Nanyin ensembles comprise two ensembles, the core ensemble of the shangsiguan (上四管) and the secondary ensemble of the xiasiguan (下四管), which is called in for an expanded set up. The core ensemble comprises:
The supplementary ensemble comprises a reeded wind instrument called the ai zai (嗳仔), a small gong nested in a basket called the xiangzhan (响盏), a pair of bells called shuangling (双铃), two pairs of bamboo clappers called sibao (四宝), and a wooden slit drum called the muyu (木鱼) with a gong extension called a jiaoluo (叫锣).
As with all folk music forms in China, nanyin is melody-driven rather than harmony driven: every instrument plays a version of the same tune (with the exception of percussion instruments), and the devil is to be found in the details—of stratified polyphony, of asynchrony, of musical anticipation and delay.
To the unaccustomed ears, the fact that instruments do not always seem to start and stop at the same time might come across as slippery ensemble-work. But this is the beauty of the aesthetic of nanyin, where some time delay between lead instruments and instruments preparing for their melodic arrival is the key ethos.
Zhi (指), literally referring to “finger”, make a category of suites numbering over 40, and are performed as purely instrumental pieces or in the form of narrative songs with instrumental backing.
Pu (譜) make the smaller category of purely instrumental suites, with no feature of the voice.
Qu (曲) refer to “loose tunes” that are sung as one-off pieces, where the singer is the main focus of the activity.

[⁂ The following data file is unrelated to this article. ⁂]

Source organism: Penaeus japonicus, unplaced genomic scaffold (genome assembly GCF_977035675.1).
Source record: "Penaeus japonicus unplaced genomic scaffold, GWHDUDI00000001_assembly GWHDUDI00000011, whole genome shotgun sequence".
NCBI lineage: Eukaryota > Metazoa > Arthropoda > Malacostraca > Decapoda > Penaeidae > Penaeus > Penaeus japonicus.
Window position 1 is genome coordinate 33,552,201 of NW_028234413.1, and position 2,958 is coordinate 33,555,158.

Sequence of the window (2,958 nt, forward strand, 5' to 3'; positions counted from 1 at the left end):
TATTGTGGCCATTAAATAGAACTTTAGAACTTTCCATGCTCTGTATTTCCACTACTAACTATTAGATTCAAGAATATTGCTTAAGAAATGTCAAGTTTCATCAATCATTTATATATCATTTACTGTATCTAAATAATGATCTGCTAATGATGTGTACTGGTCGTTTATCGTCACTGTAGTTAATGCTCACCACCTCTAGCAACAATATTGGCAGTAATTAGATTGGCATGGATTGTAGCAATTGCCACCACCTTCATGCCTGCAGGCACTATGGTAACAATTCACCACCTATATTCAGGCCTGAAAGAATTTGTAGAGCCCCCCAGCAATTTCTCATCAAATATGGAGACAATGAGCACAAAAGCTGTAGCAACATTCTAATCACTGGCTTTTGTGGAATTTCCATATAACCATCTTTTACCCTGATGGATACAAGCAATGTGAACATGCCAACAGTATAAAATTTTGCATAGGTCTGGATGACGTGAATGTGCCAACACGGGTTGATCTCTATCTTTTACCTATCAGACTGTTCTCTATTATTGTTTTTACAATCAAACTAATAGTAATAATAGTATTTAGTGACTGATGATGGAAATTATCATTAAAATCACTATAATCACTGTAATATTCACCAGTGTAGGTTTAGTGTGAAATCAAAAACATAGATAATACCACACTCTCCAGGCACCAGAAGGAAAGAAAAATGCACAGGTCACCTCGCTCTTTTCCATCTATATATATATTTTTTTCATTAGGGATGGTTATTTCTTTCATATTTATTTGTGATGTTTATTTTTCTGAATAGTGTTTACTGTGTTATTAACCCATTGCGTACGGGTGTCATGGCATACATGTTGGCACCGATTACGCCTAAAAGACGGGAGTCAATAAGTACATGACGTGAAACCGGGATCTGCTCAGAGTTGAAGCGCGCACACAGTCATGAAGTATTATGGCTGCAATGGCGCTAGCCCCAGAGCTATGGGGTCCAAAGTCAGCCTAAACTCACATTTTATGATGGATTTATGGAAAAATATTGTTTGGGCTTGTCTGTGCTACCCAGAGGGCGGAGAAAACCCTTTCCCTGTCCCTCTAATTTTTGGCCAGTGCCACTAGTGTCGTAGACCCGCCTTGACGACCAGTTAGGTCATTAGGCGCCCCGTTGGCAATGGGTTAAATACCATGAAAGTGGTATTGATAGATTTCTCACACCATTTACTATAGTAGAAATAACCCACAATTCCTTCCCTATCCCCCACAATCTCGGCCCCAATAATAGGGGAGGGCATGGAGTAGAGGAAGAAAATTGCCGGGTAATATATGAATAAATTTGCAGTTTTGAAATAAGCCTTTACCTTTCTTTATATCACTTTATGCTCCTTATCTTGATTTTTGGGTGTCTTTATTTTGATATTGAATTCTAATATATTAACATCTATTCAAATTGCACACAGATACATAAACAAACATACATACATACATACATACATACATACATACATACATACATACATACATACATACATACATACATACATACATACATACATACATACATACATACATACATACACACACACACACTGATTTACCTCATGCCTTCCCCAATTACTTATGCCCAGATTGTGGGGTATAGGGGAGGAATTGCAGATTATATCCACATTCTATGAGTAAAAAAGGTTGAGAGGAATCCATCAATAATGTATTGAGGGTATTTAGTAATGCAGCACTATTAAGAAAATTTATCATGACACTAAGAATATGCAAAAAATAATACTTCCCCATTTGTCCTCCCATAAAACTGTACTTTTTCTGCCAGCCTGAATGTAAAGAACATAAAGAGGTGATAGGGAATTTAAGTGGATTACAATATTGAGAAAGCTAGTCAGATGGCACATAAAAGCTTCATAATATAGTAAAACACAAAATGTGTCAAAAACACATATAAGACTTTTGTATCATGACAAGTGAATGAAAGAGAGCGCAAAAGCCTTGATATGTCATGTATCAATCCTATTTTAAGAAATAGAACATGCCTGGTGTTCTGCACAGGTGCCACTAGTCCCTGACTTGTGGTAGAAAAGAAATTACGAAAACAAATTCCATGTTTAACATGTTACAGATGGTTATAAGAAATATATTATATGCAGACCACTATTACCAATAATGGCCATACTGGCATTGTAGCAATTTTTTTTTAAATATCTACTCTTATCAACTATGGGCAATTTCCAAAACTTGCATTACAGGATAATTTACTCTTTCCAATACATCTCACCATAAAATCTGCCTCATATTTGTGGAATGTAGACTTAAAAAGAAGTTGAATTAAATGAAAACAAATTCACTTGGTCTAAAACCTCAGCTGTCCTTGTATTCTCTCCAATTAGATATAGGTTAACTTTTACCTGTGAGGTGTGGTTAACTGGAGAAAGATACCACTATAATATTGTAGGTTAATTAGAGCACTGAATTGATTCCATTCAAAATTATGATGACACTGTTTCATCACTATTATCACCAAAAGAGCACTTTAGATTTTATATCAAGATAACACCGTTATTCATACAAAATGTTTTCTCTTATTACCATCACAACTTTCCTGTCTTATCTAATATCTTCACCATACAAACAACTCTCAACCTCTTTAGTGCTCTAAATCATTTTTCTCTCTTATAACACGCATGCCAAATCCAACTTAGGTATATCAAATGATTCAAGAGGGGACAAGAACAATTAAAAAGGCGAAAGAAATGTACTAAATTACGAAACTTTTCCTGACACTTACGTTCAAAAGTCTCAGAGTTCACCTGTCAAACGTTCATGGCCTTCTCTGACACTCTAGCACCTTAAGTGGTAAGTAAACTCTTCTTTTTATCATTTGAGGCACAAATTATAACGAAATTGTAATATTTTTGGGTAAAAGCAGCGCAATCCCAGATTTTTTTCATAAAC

A typical nanyin concert would mix and match several of these sub-genres, and programmatic content would include love stories as well as descriptions of scenery and nature.
If everything seems to sound similar to you, or tunes appear to move aurally around in circles at your first hearing of nanyin, do not fret. As with most Chinese folk music and Chinese opera, the concept of qupai (曲牌), or “labelled melodies” exists.
Here, a stock melody well-known to a particular region acts as a place-holder for a tune, into which different types of text are “slotted”, depending on the piece or occasion.
The tonal variations in the Quanzhou (泉州) dialect, as well as plot situations in the singer’s text will in turn determine the musical openings and endings of phrases and minor extensions and occasional motivic development of these stock tunes. Often, padded syllables are added to fill out phrases, or deployed for the aesthetic presentation of long, melismatic and flowing melodies.
1 Kuo-Huang, Han, and Judith Gray. "The modern Chinese orchestra." Asian Music 11.1 (1979): 1-43.Beng, Tan Sooi. "The" Huayue Tuan"(Chinese Orchestra) in Malaysia: Adapting to Survive." Asian music 31.2 (2000): 107-128.